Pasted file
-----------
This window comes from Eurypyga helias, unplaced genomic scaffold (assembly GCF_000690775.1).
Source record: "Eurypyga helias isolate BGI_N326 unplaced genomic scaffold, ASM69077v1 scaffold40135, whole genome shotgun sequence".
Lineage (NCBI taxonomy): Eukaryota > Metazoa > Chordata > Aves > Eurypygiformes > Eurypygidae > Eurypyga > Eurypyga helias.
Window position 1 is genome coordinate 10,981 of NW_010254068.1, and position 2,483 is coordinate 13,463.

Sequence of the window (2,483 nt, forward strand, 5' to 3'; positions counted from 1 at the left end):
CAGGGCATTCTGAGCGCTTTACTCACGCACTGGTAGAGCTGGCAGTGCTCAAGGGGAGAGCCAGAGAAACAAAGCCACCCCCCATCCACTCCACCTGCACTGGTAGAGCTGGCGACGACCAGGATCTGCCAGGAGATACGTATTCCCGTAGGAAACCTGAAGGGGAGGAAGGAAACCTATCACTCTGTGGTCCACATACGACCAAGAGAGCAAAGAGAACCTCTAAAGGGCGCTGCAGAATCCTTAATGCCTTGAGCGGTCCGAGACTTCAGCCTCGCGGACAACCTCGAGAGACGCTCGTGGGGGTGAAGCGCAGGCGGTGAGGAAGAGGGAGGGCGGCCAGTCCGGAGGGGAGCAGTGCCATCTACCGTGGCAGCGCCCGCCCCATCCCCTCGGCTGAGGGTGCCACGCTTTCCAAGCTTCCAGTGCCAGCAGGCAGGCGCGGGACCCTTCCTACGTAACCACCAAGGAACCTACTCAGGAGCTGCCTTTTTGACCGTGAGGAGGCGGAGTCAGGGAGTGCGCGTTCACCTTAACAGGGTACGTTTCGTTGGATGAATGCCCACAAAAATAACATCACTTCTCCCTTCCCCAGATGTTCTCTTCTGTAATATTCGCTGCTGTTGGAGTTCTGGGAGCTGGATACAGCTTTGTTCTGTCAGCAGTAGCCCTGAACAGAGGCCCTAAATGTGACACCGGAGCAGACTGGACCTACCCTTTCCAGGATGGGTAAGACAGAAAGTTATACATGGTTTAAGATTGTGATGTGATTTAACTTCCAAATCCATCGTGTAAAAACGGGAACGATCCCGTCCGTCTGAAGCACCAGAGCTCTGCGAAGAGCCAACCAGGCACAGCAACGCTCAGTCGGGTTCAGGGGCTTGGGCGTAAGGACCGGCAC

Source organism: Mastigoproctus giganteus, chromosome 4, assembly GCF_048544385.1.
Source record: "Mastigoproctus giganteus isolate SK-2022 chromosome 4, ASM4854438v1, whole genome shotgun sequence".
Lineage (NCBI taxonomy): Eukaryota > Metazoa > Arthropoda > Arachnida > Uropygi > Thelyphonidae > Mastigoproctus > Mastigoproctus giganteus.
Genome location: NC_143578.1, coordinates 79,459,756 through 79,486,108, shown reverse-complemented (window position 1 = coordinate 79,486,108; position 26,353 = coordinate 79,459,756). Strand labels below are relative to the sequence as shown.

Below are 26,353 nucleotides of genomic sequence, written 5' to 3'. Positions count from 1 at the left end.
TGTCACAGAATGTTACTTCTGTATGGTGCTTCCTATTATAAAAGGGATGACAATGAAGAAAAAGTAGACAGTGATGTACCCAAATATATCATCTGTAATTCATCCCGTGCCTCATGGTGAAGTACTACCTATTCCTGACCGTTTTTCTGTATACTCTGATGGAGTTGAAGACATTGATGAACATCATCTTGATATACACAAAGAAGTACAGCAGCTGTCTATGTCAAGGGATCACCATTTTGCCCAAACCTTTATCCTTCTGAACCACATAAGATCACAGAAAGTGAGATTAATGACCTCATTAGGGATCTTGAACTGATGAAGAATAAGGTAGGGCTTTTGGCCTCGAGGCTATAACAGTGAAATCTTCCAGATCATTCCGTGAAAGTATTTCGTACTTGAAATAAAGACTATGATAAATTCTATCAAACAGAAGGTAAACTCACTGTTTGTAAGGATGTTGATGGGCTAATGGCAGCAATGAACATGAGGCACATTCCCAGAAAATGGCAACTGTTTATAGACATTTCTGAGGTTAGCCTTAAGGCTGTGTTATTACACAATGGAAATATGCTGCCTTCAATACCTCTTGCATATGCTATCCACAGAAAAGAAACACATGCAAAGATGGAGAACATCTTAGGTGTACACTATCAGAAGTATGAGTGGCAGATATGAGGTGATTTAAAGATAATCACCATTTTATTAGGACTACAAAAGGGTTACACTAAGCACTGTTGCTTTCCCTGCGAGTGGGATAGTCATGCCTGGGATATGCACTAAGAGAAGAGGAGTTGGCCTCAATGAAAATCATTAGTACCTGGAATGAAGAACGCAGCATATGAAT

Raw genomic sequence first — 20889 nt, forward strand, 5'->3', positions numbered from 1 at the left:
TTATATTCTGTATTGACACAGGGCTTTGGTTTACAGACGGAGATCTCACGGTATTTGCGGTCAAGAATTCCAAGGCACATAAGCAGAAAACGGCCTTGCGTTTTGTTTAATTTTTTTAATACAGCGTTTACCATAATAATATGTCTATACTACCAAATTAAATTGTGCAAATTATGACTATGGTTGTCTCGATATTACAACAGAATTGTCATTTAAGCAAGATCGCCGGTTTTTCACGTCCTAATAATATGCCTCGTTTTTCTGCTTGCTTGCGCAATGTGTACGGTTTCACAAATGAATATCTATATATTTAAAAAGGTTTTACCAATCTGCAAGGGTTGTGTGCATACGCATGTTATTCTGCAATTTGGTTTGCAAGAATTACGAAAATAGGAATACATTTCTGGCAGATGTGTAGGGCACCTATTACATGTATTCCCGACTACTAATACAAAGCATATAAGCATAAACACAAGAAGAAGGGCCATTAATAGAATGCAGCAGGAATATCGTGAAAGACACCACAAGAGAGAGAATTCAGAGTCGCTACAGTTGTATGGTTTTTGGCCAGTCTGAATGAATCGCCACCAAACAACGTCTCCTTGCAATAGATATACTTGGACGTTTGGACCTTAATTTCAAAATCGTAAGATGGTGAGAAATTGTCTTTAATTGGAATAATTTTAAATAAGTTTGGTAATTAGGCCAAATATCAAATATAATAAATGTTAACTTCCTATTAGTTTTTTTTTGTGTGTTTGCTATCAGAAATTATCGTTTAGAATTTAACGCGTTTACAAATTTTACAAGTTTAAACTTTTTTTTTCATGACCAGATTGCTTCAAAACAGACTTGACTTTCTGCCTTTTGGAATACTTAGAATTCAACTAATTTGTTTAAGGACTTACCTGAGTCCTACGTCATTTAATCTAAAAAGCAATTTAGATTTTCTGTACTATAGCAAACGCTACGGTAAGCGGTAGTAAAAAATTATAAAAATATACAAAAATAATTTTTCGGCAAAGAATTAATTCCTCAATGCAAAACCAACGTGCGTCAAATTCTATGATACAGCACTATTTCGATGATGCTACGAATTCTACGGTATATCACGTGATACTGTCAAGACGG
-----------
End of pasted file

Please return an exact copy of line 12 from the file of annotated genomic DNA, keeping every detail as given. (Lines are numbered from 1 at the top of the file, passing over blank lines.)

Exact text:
TGTCACAGAATGTTACTTCTGTATGGTGCTTCCTATTATAAAAGGGATGACAATGAAGAAAAAGTAGACAGTGATGTACCCAAATATATCATCTGTAATTCATCCCGTGCCTCATGGTGAAGTACTACCTATTCCTGACCGTTTTTCTGTATACTCTGATGGAGTTGAAGACATTGATGAACATCATCTTGATATACACAAAGAAGTACAGCAGCTGTCTATGTCAAGGGATCACCATTTTGCCCAAACCTTTATCCTTCTGAACCACATAAGATCACAGAAAGTGAGATTAATGACCTCATTAGGGATCTTGAACTGATGAAGAATAAGGTAGGGCTTTTGGCCTCGAGGCTATAACAGTGAAATCTTCCAGATCATTCCGTGAAAGTATTTCGTACTTGAAATAAAGACTATGATAAATTCTATCAAACAGAAGGTAAACTCACTGTTTGTAAGGATGTTGATGGGCTAATGGCAGCAATGAACATGAGGCACATTCCCAGAAAATGGCAACTGTTTATAGACATTTCTGAGGTTAGCCTTAAGGCTGTGTTATTACACAATGGAAATATGCTGCCTTCAATACCTCTTGCATATGCTATCCACAGAAAAGAAACACATGCAAAGATGGAGAACATCTTAGGTGTACACTATCAGAAGTATGAGTGGCAGATATGAGGTGATTTAAAGATAATCACCATTTTATTAGGACTACAAAAGGGTTACACTAAGCACTGTTGCTTTCCCTGCGAGTGGGATAGTCATGCCTGGGATATGCACTAAGAGAAGAGGAGTTGGCCTCAATGAAAATCATTAGTACCTGGAATGAAGAACGCAGCATATGAAT